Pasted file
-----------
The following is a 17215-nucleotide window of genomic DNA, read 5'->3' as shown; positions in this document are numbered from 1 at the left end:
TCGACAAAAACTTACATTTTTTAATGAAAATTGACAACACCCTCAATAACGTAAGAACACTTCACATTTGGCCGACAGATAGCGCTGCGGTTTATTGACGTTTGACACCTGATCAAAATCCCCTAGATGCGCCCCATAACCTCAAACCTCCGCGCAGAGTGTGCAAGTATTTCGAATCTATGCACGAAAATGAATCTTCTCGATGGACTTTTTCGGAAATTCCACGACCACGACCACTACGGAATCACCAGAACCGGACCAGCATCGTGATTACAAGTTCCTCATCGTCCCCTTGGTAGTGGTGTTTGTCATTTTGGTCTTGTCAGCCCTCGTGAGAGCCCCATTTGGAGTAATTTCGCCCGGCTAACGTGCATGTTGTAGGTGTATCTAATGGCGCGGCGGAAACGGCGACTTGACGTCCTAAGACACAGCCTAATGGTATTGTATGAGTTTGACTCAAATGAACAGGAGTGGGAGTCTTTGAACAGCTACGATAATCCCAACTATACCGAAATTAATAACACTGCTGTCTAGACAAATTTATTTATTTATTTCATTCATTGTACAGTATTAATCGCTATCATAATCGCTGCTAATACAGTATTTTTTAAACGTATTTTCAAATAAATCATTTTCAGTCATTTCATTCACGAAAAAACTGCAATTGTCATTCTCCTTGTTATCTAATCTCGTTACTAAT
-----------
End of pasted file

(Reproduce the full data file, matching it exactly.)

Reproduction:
The following is a 17215-nucleotide window of genomic DNA, read 5'->3' as shown; positions in this document are numbered from 1 at the left end:
TCGACAAAAACTTACATTTTTTAATGAAAATTGACAACACCCTCAATAACGTAAGAACACTTCACATTTGGCCGACAGATAGCGCTGCGGTTTATTGACGTTTGACACCTGATCAAAATCCCCTAGATGCGCCCCATAACCTCAAACCTCCGCGCAGAGTGTGCAAGTATTTCGAATCTATGCACGAAAATGAATCTTCTCGATGGACTTTTTCGGAAATTCCACGACCACGACCACTACGGAATCACCAGAACCGGACCAGCATCGTGATTACAAGTTCCTCATCGTCCCCTTGGTAGTGGTGTTTGTCATTTTGGTCTTGTCAGCCCTCGTGAGAGCCCCATTTGGAGTAATTTCGCCCGGCTAACGTGCATGTTGTAGGTGTATCTAATGGCGCGGCGGAAACGGCGACTTGACGTCCTAAGACACAGCCTAATGGTATTGTATGAGTTTGACTCAAATGAACAGGAGTGGGAGTCTTTGAACAGCTACGATAATCCCAACTATACCGAAATTAATAACACTGCTGTCTAGACAAATTTATTTATTTATTTCATTCATTGTACAGTATTAATCGCTATCATAATCGCTGCTAATACAGTATTTTTTAAACGTATTTTCAAATAAATCATTTTCAGTCATTTCATTCACGAAAAAACTGCAATTGTCATTCTCCTTGTTATCTAATCTCGTTACTAAT